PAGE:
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Health and wellness is one of the most discussed trends in all Lithuanian FMCG industries and soft drinks products are usually recognized as one of the most impacted areas. Consumers, the argument goes, should avoid drinks perceived as unhealthy and either reduce their intake, abandon them altogether or seek a compromise by looking for healthier versions of the same drinks. However, in looking at Euromonitor International’s soft drinks data in Lithuania over the period of 2009 to 2014 (specifically, CAGRs – compounded annual growth rates) a rather different picture emerges. In fact, the best results were achieved by the same categories which have faced the most scrutiny. At the same time, categories appearing to be well-positioned to benefit from current healthy lifestyle trends were stagnating and even declining in some cases. Large marketing budgets and powerful branding have proven to be better indicators of growth than wellness positioning.
Energy drinks and carbonates could serve as good examples, where prevailing health and wellness trends in the industry have not been relevant to category growth despite publicity. The energy drinks category saw its image tarnished after a number of years of successful performance, and by now only the least informed drinkers are unaware of the health hazards which are associated with excessive energy drinks consumption. Yet this escalated public emphasis on the negative health impact of energy drinks did not prevent the category from showing strong results in 2011 and 2012 (30% and 18% total value growth respectively), so much so that the country’s politicians found it necessary to impose a ban on sales for shoppers under 18 in November 2014. Carbonates sales also continued advancing in both value and volume terms over the 2009-2014 period despite heightened concerns about excessive sugar intakes and diabetes. Firms adapted to current lifestyle trends by offering sub-brands in sugar-free and reduced sugar forms, but the sales of these subsets still pale in comparison to established versions. For example, low calorie cola carbonates’ share within total cola carbonates volume did not exceed 11% in 2014. In contrast, companies in Lithuanian carbonates are arguably the most bullish of all, suggesting that, at least in their belief, indulgent categories will thrive and adapt to current lifestyle changes despite public pressure.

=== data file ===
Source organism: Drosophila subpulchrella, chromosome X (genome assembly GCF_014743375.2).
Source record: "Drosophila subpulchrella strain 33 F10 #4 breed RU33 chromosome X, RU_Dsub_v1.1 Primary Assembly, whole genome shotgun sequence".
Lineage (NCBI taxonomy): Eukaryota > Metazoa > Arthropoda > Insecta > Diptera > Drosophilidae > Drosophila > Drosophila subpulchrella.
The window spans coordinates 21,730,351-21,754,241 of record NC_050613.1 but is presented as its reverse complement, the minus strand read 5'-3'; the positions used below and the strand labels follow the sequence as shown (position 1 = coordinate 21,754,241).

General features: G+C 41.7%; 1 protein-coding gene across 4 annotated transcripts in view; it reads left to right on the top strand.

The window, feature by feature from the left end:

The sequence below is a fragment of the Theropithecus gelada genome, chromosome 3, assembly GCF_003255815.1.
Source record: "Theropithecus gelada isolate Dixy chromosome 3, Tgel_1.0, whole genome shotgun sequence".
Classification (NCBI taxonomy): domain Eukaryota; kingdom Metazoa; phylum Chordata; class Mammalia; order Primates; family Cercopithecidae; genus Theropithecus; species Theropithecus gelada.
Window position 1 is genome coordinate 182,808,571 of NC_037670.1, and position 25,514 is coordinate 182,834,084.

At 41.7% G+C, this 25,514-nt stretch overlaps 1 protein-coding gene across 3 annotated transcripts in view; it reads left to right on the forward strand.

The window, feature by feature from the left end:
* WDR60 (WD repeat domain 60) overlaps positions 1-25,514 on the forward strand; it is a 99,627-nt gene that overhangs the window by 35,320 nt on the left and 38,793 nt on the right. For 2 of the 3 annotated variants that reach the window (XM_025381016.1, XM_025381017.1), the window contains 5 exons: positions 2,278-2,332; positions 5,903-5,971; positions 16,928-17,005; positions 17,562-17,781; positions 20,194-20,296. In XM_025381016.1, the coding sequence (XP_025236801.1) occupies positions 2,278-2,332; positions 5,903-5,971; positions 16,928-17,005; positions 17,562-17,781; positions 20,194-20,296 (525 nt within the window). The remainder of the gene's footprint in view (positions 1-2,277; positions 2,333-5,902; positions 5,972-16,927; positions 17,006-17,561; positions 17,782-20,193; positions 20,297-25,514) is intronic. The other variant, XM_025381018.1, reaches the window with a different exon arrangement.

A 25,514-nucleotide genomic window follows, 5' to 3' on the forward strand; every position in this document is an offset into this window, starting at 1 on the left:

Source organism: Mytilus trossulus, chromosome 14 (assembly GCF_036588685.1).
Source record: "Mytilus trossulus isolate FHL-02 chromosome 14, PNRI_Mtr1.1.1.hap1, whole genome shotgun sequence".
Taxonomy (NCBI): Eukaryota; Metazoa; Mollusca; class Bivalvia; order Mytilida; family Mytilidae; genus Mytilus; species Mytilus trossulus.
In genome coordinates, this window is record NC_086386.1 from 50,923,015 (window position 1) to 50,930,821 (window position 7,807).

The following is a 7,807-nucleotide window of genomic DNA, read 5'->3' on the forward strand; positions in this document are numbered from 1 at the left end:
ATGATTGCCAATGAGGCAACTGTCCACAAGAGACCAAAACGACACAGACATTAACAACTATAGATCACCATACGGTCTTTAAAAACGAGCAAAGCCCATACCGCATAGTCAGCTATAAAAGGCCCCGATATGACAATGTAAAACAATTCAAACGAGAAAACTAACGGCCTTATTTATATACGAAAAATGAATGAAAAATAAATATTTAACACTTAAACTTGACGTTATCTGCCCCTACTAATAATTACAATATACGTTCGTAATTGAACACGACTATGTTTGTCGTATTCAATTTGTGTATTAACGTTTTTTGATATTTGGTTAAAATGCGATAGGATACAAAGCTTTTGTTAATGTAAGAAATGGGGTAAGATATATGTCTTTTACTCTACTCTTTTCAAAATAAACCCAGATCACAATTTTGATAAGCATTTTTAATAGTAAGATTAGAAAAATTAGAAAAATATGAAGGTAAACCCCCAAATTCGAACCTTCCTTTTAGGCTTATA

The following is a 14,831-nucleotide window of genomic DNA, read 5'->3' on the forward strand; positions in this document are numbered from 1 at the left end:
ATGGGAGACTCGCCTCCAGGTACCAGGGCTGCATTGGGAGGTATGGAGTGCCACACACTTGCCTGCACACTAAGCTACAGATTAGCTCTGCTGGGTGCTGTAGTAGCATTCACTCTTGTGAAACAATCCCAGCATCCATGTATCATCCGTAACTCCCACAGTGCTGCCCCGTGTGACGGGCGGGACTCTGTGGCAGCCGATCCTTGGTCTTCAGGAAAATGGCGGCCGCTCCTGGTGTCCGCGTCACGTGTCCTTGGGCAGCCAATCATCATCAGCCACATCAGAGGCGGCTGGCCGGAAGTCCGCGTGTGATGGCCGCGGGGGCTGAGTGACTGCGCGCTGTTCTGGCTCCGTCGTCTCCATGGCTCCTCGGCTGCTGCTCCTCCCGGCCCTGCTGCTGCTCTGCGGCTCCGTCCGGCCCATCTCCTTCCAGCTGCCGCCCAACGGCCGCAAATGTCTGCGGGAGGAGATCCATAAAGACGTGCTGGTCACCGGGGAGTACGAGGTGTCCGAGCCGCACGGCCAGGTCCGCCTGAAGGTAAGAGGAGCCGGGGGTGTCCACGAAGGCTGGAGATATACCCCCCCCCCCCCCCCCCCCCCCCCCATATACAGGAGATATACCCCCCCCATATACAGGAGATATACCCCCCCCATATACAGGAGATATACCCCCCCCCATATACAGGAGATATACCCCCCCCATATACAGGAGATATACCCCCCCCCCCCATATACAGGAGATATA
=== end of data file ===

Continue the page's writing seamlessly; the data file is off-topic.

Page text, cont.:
The sluggish performance of categories commonly perceived as healthy is equally perplexing. At first glance, the RTD tea category has all it takes to succeed from a marketing point of view: many pleasant flavours, tolerable unit prices, good if not great distribution in stores. RTD teas are also perceived as healthy by Lithuanian consumers and Nestea (by Nestle SA) was among the first non-alcoholic drinks brands to replace sugar with a natural low-calorie sweetener, stevia, in 2012. However, this did not result in strong sales. After the re-launch and a promising start, sales of Nestea and the wider RTD tea category saw popularity waning in Lithuania mainly due to sluggish sales support and over dependence on price promotions.
Source: Euromonitor International
Note: Note: Bubble size denotes market size in 2014, LTL million
As another example, sports drinks, despite an overt wellness positioning, remain tiny in size in Lithuania with less than €2 million in value sales in 2014, as opposed to carbonates market worth €115 million, juice – €87 million and energy drinks – €22 million in 2014. Gatorade and Powerade, two of the world’s most recognized brands are no longer available in leading Lithuanian retail chains even though the market seems promising in demographic terms. A soaring number of predominantly young Lithuanians are taking up physical activity, which leaves them thirsty and open to technologically improved products. However, a combination of limited supply, lack of strong brands and prohibitive prices lead to weak results.